Vet corner: Caring for your dogs

The author says that it is when people, each person has a role to play, are more responsible in their behaviour towards dogs, that the problem will disappear, even if it does so slowly. Picture: WWW.OMELET.US

WHO owns dogs? Anyone who feeds, harbours, is caretaker or calls themselves the owner. An owner has acquired an animal and provides for the needs of that animal – by extension, anyone who feeds or otherwise provides care for that dog would be under the umbrella term of owner.

What is the problem? Wandering dogs. On the streets, villages and countryside.

Wandering dogs that contribute to unsanitary habits: get into trash/attracted by trash left by irresponsible people, toilet as they move around on the footpath if they happen to be there; or following natural behaviour which has been left unchecked by people.

Where is the problem? In our homes and on farms. On streets and in communities When? All night listening to the pack of intact male dogs trailing after a female in heat; all day watching the malnourished hunt for food or the well-fed just roaming around.

Why? Irresponsible and unenlightened behaviour of humans. Each and every one who tosses a bit of garbage on the street is responsible for the great ocean garbage patch — a shameful example of human disdain. The same irresponsible and unenlightened behaviour has led to an ever-growing and unchecked dog problem here in Fiji.

Responsibility as a dog owner/caretaker/community/government and solutions. We are not in the early stages of domestication, los amigos. We have changed a lot since sitting around a fire with wild dogs lurking in the background, waiting for a bit of food as bribery to stick around.

Our dogs are long since domesticated, conditioned and dependent. However, that being said most dogs carry the genes for survival which in some takes little to reactivate — that genetic material instigates reversion to a wild state — scavenging, travelling in a group and finding your own shelter as well as attacking human or animal.

These behaviours are suppressed, conditioned (classical and otherwise), and reformed into the “good neighbour dog”. This is the result from following the basic tenets of being a good dog neighbour (see one example here

These are:

  • Feed your dog;
  • Teach basic commands;
  • Keep your dog home on your property;
  • Clean up after your dog;
  • Provide for adequate exercise and bonding with caretakers; and
  • Be mindful (not everyone likes dogs, not everyone likes your dog — especially when it is wandering the street or running out of the yard lunging at you, or roaming around threatening your livestock).

A good neighbour dog:

  • Has been neutered unless the dog is purposely used for breeding in which case care is different and the value of the dog genetically and behaviourally has been astutely valued;
  • Does not bark continuously for prolonged periods of time;
  • Does not use footpath for toilet; 8 Is not out rummaging in the trash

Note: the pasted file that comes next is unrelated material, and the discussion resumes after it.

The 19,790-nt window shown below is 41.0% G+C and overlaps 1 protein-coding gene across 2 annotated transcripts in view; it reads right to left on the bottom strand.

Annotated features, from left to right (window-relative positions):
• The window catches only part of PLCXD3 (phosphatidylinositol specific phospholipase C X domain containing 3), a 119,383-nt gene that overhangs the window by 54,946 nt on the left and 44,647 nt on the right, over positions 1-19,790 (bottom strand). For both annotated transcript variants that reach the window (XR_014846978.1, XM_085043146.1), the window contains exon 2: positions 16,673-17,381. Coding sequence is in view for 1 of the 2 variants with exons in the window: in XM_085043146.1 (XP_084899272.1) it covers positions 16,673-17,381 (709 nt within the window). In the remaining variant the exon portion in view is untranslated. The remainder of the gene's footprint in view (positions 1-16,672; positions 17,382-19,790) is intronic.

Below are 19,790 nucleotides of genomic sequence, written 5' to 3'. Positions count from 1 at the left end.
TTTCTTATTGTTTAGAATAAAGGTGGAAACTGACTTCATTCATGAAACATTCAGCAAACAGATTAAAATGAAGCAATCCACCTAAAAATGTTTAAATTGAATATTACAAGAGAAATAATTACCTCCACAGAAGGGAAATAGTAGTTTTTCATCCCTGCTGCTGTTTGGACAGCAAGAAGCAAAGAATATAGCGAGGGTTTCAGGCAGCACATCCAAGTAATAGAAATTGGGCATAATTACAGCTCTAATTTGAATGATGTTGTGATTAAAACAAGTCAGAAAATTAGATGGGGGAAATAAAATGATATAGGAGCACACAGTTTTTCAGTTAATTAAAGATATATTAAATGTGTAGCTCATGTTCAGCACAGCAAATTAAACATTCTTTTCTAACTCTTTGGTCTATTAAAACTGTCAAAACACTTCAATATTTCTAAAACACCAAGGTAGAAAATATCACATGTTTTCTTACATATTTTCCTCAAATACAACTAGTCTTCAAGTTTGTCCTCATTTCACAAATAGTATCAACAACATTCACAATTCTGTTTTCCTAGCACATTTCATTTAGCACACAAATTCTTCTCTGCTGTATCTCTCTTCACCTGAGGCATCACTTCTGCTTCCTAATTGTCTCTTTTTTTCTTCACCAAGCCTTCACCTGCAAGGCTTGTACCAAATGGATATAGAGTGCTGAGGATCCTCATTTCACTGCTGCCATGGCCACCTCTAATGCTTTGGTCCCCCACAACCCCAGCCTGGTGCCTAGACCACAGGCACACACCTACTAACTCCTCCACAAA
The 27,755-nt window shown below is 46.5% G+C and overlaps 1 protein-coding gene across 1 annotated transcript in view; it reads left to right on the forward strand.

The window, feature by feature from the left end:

• Is not roaming the streets and fields looking for trouble; and
  • Does not wantonly attack, injure or kill

Responsible owners and caretakers will minimise the responsibility of communities.

But there will always be those people who don’t care, don’t know, don’t care to know or just blatantly do the opposite — these people drive without valid driver licences, and toss trash on the ground, for example. Which is where government, with aid of various stakeholders, needs to step in.

Some of what governments can do is population and ownership census, providing properly trained animal control personnel in each community or region animals are kept, ensuring neutering (desexing, spaying, castration) of all dogs with basic licence or ID fee, ensuring a much higher fee for intact (not neutered) dogs along with a higher fine for those dogs caught wandering and policy making that is well thought out and well supported by the veterinarian community.

Emotion is great for identifying problems, but often not great at coming up with doable solutions. Conversely lack of emotion
often ignores problems, but equally is not great with the doable solutions. Case in point — dog poison campaigns are at best
a temporary (and usually cruel) solution — since at least the 1950s here in Fiji.

Albert Einstein had a term for doing the same thing over and over and expecting a different result We do need to stop dogs biting humans and injuring or killing other animals. We do not need more front page photos of small kids in a hospital bed with bites.

And we certainly do not need any more photos of wanton death and injury to livestock. And we certainly do not need more photos of animal and human death and injury along roadways. This is a people problem.

Each person has to do their part — learn not to throw the trash on the ground, pick up trash left irresponsibly by others, join education campaigns and the ocean garbage patch will disappear.

By the same token — learn about dogs, take care of them properly, pitch in with the community, and encourage government
action. The dog problems will slowly, but surely disappear.

  • JO OLVER is a doctor of
    veterinary medicine. The views
    expressed are those of the
    author and do not reflect the
    views of this newspaper.

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